What Frame Materials Are Needed To Build A Rigid Bobber or Chopper Chassis?

We received a question from a subscriber, Treyton Brown. It is a common question so we thought we would provide an answer that might help a lot of our customers.

Question: What materials will I need for building a rigid bobber frame. I am planing plan to use 300mm tires on the rear, and on the front have a rake of 45 degrees, and a trail of 12 inches?

For building the frame, you will need some steel tubing and some steel plates for gussets and axle plates.  You also will need the right welding tools as well as a nice frame building Jig.  Having a good jig will really help you a lot in making sure the rails are properly aligned and the neck and various angles are correct.  A tube bender is also necessary.

Regarding material, you can go with a variety of materials.  ERW, DOM and Chrom-Moly are the common materials available for making frames.  Below is a brief description of each.

What's The Strongest Material For A Chopper or Bobber Frame?

ERW or Electric Resistance Welded tubing is not as strong as DOM or Drawn Over Mandrel tubing.  Usually when tube is made, it starts off as a flat sheet and this is rolled up into a tube and welded.  DOM tubing is usually made the same way but there is an extra process where this tube is drawn through a die along with a mandrel to control the outer and inner diameters of the tube.  This extra process strengthens the steel since it is cold formed by up to 20%.  Another type of common tubing is Chrome-Moly also known as Chromium / Molybdnem Steel.  This type of steel also uses the same process but has these additional elements within the steel alloy which increase strength even more.  Chrome-Moly is usually used in tubing for cars and other applications over 3500 lbs.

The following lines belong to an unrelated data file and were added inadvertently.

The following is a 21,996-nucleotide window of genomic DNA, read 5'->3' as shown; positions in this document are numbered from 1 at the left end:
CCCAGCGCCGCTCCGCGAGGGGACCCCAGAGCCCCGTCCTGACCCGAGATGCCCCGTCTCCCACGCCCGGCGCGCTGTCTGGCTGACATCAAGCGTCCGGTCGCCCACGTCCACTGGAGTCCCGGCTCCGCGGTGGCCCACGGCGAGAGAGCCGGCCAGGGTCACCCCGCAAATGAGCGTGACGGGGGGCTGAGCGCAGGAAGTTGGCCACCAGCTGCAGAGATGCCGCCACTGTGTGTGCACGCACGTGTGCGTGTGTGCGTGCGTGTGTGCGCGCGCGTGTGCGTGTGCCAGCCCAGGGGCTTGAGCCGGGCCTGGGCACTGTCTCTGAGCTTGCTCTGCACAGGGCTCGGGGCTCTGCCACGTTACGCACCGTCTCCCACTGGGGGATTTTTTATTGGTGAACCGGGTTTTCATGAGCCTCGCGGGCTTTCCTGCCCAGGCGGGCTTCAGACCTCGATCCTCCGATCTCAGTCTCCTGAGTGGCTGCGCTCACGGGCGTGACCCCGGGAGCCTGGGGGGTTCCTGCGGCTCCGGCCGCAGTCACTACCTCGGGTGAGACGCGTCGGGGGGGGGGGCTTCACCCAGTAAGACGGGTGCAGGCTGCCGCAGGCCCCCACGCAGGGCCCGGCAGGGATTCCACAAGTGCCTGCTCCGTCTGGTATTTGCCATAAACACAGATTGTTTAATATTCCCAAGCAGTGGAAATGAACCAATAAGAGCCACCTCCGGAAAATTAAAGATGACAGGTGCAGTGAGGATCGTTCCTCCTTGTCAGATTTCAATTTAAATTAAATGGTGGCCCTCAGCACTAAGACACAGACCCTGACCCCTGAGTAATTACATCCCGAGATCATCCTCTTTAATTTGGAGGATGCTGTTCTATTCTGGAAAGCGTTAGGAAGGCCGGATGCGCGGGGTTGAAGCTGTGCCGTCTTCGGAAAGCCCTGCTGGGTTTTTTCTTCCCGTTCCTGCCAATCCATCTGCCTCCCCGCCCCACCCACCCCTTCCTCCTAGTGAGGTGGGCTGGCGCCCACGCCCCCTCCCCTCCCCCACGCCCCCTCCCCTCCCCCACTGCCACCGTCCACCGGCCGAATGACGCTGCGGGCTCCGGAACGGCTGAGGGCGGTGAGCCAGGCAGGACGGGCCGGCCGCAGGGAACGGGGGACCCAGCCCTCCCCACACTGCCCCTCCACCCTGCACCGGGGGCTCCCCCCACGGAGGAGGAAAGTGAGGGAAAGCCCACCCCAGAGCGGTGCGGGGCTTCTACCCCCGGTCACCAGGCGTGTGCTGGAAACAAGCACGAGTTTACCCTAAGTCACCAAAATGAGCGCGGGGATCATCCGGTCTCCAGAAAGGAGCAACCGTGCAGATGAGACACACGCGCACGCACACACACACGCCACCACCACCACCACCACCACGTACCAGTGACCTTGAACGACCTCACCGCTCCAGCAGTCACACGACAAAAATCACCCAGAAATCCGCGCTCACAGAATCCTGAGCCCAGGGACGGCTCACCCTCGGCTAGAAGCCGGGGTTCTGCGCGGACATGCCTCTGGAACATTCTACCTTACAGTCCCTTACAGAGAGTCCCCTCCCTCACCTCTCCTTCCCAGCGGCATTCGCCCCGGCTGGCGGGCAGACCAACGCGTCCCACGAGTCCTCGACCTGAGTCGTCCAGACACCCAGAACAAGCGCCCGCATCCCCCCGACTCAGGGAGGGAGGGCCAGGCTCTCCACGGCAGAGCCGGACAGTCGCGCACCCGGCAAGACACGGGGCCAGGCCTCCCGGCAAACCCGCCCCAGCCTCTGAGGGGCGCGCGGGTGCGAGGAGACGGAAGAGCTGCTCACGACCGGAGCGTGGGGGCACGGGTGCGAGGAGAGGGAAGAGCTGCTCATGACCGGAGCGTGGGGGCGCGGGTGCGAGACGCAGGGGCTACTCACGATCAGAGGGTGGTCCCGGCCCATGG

Motorcycle frames are made with both ERW and DOM tubing.  For small engines with not a tremendous amount of horse power a 1" x 1/8" mild steel ERW tube should be fine.  Modern engines with a lot more horsepower as well as stretched frames require at least 1 1/4" x 1/8" wall thickness at a minimum.  Bigger choppers even use 1 3/8" x 1/8" walls.  More on the overkill side done for design or aesthetics is 1 1/2" tube with 1/8" wall.  All applications under 3500 lbs pretty much can get away with using ERW tubing.  Roll cages and dune buggies, car frames are almost always made with DOM tubing.
All three, Chrome-Moly, DOM and ERW weigh about the same but it is important to note that Chrome-Moly is the strongest, followed by DOM and finally ERW being the weakest of the three.  You can take advantage of this by replacing a larger diameter tube with a smaller diameter tube of stronger material.  For example, you can replace a 1 1/2" ERW tube with a 1 1/8" DOM or Chrome-Moly tube.  The advantage here is that you can reduce your frame weight by making such a change.  It is very critical to confirm that it is ok to make this kind of change on your frame.  Each frame has a different geometry and different loads that will bend and twist the steel in various ways.  Finite Element Analysis (FEA) conducted by a qualified engineer can provide you with correct tube diameters and wall thickness that can be replaced for your specific frame design.

Below are some photos showing DOM and ERW tubing.  Note that the ERW has the weld seam on the inside of the tube.  DOM although made the same way has the additional process of being drawing and the mandrel removes this seam and provides a nice smooth surface on the inside of the tube.  Please let us know with any additional questions or concerns.

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